Link to journal

What is the point of religious education?

M. Clayton and D. Stevens (2018), Theory and Research in Education, 16(1): 65–81.

This paper centres on the issue of religious education, although the general argument is applicable to faith schools to the extent that they seek to promote a particular religious worldview. The paper presents a philosophical objection to the idea of religious education, arguing that the promotion of religion breaches the 'acceptability requirement', namely that: 'a government's justification of its educational policy must be acceptable to all reasonable citizens over which it has dominion'. Fostering toleration and civic unity are important educational aims, but so too is the need to equip pupils with the intellectual ability to make serious, considered and well-reasoned ethical choices. The authors go on to claim that 'every child has an entitlement to an education that develops his or her understanding of different conceptions of the good so that he or she has the resources to develop his or her own view, reflect upon it in an informed manner, and rationally pursue it'. They conclude that educational systems should teach ethics and moral philosophy rather than the study of religious doctrines.

Link to journal

A PDF copy of this paper can be downloaded from Sage Publications. Click here to access.

Unsafe Sex Education:

The Risk of Letting Religious Schools Teach Within the Tenets of Their Faith, National Secular Society (April 2018).

This report examines the Sex and Relationship Education (SRE) policies of 634 state-funded faith schools in England in 2018. It shows that 77% of those schools with an SRE policy were delivering the subject 'according to the teachings of the school's religious ethos, rather than in a secular, impartial manner', that 'SRE policies could not be found on the websites for nearly half of the schools', and that: 'In many faith schools, SRE is delivered primarily through the Religious Education (RE) curriculum or equivalent'. The report shows that the primary goal of SRE at many faith schools is: 'To impart religious values about sex and relationships', and identified a host of problems in the way that faith schools taught SRE. This included the use of policies to promote marriage as 'an ideal state', claims that 'sex outside of marriage is wrong', that 'being married with children is an ideal', that 'contraception and abortion are wrong', that 'homosexual acts are wrong' and that 'homosexuality itself is "disordered"'.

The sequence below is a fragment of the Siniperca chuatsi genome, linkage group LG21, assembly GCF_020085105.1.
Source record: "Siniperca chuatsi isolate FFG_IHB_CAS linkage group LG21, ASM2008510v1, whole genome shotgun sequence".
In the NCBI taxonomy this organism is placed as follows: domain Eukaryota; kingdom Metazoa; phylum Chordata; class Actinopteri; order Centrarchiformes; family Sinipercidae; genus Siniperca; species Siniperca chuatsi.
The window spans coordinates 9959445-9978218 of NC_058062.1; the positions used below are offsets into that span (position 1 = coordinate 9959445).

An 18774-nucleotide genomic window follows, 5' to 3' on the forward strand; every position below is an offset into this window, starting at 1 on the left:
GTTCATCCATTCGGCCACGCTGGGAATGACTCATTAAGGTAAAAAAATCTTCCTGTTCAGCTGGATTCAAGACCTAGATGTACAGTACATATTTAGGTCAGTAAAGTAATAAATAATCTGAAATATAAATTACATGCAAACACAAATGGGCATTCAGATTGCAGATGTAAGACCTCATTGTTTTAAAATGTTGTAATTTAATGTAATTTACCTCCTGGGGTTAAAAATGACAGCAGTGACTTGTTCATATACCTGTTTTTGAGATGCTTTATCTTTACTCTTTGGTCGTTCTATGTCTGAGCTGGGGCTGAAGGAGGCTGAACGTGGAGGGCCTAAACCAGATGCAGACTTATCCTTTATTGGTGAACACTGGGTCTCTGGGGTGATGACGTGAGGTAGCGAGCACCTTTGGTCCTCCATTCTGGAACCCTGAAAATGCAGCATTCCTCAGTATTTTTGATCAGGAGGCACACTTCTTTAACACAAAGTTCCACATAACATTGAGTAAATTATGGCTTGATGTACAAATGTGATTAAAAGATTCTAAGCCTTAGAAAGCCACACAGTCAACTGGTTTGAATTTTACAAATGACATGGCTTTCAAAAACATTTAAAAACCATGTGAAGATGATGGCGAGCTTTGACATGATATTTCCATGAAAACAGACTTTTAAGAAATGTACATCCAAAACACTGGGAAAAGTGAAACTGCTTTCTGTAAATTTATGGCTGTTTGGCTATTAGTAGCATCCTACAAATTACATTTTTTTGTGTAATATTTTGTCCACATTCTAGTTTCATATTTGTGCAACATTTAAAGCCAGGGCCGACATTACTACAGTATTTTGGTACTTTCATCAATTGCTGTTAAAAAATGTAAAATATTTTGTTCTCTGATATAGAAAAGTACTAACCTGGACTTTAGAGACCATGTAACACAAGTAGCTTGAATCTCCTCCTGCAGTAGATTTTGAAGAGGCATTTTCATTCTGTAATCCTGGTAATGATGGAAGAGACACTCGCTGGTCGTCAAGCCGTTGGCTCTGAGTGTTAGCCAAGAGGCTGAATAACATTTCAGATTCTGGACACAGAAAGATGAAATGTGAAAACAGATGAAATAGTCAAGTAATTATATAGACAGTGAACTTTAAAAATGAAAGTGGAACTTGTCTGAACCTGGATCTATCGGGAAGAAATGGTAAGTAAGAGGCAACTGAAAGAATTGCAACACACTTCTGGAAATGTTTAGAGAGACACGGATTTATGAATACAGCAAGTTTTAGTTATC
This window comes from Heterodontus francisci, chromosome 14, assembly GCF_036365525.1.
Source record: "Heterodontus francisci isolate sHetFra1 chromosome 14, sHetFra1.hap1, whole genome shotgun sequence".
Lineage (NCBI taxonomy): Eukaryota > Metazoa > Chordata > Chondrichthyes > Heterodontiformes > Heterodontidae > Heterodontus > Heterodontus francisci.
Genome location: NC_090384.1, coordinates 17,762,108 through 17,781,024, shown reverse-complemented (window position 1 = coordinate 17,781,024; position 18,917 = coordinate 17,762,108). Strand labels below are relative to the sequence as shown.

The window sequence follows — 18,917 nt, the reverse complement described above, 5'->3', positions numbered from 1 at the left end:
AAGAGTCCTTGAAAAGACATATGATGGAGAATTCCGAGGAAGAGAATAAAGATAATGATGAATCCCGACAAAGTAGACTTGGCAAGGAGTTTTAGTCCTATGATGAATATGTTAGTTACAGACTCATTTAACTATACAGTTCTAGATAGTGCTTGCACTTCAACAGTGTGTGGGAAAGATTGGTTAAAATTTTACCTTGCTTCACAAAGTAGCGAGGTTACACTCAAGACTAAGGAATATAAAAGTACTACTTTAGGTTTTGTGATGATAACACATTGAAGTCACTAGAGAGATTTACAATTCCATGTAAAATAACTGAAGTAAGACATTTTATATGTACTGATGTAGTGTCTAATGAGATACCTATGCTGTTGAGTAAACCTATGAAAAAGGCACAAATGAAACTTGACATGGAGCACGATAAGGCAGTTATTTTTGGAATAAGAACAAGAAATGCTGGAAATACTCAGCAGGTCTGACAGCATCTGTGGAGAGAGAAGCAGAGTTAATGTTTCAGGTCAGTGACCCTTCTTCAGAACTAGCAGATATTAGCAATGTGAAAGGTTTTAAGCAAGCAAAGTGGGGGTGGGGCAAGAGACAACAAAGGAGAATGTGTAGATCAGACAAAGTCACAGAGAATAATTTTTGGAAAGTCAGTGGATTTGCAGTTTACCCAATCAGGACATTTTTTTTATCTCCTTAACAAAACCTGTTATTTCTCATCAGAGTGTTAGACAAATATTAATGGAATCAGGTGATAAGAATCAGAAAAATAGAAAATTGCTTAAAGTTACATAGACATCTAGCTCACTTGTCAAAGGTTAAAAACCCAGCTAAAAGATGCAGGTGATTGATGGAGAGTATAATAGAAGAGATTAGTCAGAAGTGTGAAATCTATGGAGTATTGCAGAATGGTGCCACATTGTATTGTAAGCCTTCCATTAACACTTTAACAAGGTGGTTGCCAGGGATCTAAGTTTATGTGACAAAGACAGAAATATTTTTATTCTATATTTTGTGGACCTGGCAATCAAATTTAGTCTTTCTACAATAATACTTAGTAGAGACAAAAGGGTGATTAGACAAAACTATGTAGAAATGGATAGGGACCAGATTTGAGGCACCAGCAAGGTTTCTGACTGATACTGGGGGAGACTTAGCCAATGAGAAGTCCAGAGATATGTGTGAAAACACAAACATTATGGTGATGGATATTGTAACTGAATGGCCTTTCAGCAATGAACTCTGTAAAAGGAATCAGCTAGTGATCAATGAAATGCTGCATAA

The report concludes that: 'Teaching SRE from a religious perspective is generally the norm at state secondary faith schools in England', and makes a number of recommendations. These include a call for SRE to 'be based on recommendations from healthcare and educational professionals, not religious scripture', for it to be 'impartial, consistent between schools and consistent with the Equality Act', and for SRE policies to be readily accessible on the websites of all state schools.

A PDF copy of this report is available to download. Click here to access.

How to regulate faith schools

M. Clayton et al. (2018), Impact: Philosophical Perspectives on Education Policy.

This paper address two arguments that are typically presented by supporters of faith schools, namely: (1) that parents have the right to decide how – and with whom – their children are educated, and (2) that schools with a religious character tend to be good schools. The authors maintain that parents' rights over their children's education do not include the right to send them to a school that is so continuous with the culture at home that it risks depriving them of the capacity for autonomy, and nor do they forbid the state's acting to develop the civic and moral capacities that are required for a healthy, tolerant liberal democracy.

The authors further contend that the suggestion that faith schools are better than their non-faith counterparts involves, at best, a limited view about the educational goods that schools ought to produce. Human rights law means that parents must indeed be free to decide their children's education in the light of their own religious and philosophical commitments, but that does not imply that the state should support religious schooling that risks children's autonomy and it does not prevent the state requiring children to learn about alternative ways of life as well as about their own and others' moral and civic status as free and equal persons, even where doing so runs counter to parents' preferences.

This paper can be downloaded freely from the journal. Click here to access.